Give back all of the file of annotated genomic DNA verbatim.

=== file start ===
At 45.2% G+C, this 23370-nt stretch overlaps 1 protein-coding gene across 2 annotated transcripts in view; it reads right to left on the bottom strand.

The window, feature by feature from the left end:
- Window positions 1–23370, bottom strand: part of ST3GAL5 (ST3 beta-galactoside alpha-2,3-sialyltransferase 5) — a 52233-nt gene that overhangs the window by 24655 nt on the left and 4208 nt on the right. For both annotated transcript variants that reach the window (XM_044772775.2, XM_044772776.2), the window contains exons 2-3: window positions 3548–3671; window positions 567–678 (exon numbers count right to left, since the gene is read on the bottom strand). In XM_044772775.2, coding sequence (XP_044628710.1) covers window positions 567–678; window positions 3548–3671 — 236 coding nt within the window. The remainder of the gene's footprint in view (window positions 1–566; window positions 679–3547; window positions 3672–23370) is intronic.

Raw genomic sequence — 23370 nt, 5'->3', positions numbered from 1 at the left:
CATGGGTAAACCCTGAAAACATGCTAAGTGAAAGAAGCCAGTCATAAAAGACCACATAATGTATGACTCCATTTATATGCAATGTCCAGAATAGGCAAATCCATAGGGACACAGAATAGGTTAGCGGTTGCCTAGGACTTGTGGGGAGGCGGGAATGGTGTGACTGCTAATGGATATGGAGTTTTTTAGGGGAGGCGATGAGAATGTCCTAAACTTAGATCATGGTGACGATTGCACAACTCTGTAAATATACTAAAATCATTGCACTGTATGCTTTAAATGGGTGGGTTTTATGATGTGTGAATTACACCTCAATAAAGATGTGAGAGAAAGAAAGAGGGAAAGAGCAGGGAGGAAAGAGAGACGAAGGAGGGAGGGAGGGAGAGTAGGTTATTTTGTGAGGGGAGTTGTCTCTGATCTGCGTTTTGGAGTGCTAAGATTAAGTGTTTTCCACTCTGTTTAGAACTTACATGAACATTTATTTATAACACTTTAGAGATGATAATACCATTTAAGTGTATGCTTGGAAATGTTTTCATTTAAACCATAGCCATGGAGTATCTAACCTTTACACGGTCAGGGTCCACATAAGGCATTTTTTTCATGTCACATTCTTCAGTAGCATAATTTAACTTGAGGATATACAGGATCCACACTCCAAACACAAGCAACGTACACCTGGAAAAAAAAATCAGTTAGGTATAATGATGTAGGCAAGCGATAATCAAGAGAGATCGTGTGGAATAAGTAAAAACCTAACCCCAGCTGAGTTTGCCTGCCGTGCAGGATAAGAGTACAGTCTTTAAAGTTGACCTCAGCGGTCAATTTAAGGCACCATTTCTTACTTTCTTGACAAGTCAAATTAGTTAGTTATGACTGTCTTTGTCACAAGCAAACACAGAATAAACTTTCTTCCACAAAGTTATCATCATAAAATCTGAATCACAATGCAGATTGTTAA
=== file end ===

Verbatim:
At 45.2% G+C, this 23370-nt stretch overlaps 1 protein-coding gene across 2 annotated transcripts in view; it reads right to left on the bottom strand.

The window, feature by feature from the left end:
- Window positions 1–23370, bottom strand: part of ST3GAL5 (ST3 beta-galactoside alpha-2,3-sialyltransferase 5) — a 52233-nt gene that overhangs the window by 24655 nt on the left and 4208 nt on the right. For both annotated transcript variants that reach the window (XM_044772775.2, XM_044772776.2), the window contains exons 2-3: window positions 3548–3671; window positions 567–678 (exon numbers count right to left, since the gene is read on the bottom strand). In XM_044772775.2, coding sequence (XP_044628710.1) covers window positions 567–678; window positions 3548–3671 — 236 coding nt within the window. The remainder of the gene's footprint in view (window positions 1–566; window positions 679–3547; window positions 3672–23370) is intronic.

Raw genomic sequence — 23370 nt, 5'->3', positions numbered from 1 at the left:
CATGGGTAAACCCTGAAAACATGCTAAGTGAAAGAAGCCAGTCATAAAAGACCACATAATGTATGACTCCATTTATATGCAATGTCCAGAATAGGCAAATCCATAGGGACACAGAATAGGTTAGCGGTTGCCTAGGACTTGTGGGGAGGCGGGAATGGTGTGACTGCTAATGGATATGGAGTTTTTTAGGGGAGGCGATGAGAATGTCCTAAACTTAGATCATGGTGACGATTGCACAACTCTGTAAATATACTAAAATCATTGCACTGTATGCTTTAAATGGGTGGGTTTTATGATGTGTGAATTACACCTCAATAAAGATGTGAGAGAAAGAAAGAGGGAAAGAGCAGGGAGGAAAGAGAGACGAAGGAGGGAGGGAGGGAGAGTAGGTTATTTTGTGAGGGGAGTTGTCTCTGATCTGCGTTTTGGAGTGCTAAGATTAAGTGTTTTCCACTCTGTTTAGAACTTACATGAACATTTATTTATAACACTTTAGAGATGATAATACCATTTAAGTGTATGCTTGGAAATGTTTTCATTTAAACCATAGCCATGGAGTATCTAACCTTTACACGGTCAGGGTCCACATAAGGCATTTTTTTCATGTCACATTCTTCAGTAGCATAATTTAACTTGAGGATATACAGGATCCACACTCCAAACACAAGCAACGTACACCTGGAAAAAAAAATCAGTTAGGTATAATGATGTAGGCAAGCGATAATCAAGAGAGATCGTGTGGAATAAGTAAAAACCTAACCCCAGCTGAGTTTGCCTGCCGTGCAGGATAAGAGTACAGTCTTTAAAGTTGACCTCAGCGGTCAATTTAAGGCACCATTTCTTACTTTCTTGACAAGTCAAATTAGTTAGTTATGACTGTCTTTGTCACAAGCAAACACAGAATAAACTTTCTTCCACAAAGTTATCATCATAAAATCTGAATCACAATGCAGATTGTTAA